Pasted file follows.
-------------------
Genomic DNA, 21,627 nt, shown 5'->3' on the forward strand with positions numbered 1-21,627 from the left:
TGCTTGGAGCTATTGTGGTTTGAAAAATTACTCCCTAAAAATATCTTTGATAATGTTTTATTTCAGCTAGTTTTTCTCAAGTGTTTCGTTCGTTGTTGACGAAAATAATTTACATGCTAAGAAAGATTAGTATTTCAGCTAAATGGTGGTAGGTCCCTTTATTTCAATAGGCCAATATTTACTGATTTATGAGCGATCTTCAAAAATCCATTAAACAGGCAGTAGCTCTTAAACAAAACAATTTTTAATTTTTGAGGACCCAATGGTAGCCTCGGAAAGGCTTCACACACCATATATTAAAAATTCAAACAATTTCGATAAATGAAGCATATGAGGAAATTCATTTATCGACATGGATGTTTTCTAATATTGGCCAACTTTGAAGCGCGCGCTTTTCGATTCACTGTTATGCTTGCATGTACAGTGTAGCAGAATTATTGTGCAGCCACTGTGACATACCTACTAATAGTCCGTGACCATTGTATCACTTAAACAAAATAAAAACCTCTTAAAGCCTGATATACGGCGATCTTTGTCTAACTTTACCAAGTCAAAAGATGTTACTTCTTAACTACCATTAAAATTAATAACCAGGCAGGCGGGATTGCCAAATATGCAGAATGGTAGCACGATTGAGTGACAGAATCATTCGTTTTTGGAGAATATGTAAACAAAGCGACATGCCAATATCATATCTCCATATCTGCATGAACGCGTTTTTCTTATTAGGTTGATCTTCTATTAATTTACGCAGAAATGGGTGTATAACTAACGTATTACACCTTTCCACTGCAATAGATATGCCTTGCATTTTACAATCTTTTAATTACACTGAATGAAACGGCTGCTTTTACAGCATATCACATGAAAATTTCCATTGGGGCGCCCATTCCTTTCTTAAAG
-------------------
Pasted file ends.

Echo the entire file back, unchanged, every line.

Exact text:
Genomic DNA, 21,627 nt, shown 5'->3' on the forward strand with positions numbered 1-21,627 from the left:
TGCTTGGAGCTATTGTGGTTTGAAAAATTACTCCCTAAAAATATCTTTGATAATGTTTTATTTCAGCTAGTTTTTCTCAAGTGTTTCGTTCGTTGTTGACGAAAATAATTTACATGCTAAGAAAGATTAGTATTTCAGCTAAATGGTGGTAGGTCCCTTTATTTCAATAGGCCAATATTTACTGATTTATGAGCGATCTTCAAAAATCCATTAAACAGGCAGTAGCTCTTAAACAAAACAATTTTTAATTTTTGAGGACCCAATGGTAGCCTCGGAAAGGCTTCACACACCATATATTAAAAATTCAAACAATTTCGATAAATGAAGCATATGAGGAAATTCATTTATCGACATGGATGTTTTCTAATATTGGCCAACTTTGAAGCGCGCGCTTTTCGATTCACTGTTATGCTTGCATGTACAGTGTAGCAGAATTATTGTGCAGCCACTGTGACATACCTACTAATAGTCCGTGACCATTGTATCACTTAAACAAAATAAAAACCTCTTAAAGCCTGATATACGGCGATCTTTGTCTAACTTTACCAAGTCAAAAGATGTTACTTCTTAACTACCATTAAAATTAATAACCAGGCAGGCGGGATTGCCAAATATGCAGAATGGTAGCACGATTGAGTGACAGAATCATTCGTTTTTGGAGAATATGTAAACAAAGCGACATGCCAATATCATATCTCCATATCTGCATGAACGCGTTTTTCTTATTAGGTTGATCTTCTATTAATTTACGCAGAAATGGGTGTATAACTAACGTATTACACCTTTCCACTGCAATAGATATGCCTTGCATTTTACAATCTTTTAATTACACTGAATGAAACGGCTGCTTTTACAGCATATCACATGAAAATTTCCATTGGGGCGCCCATTCCTTTCTTAAAG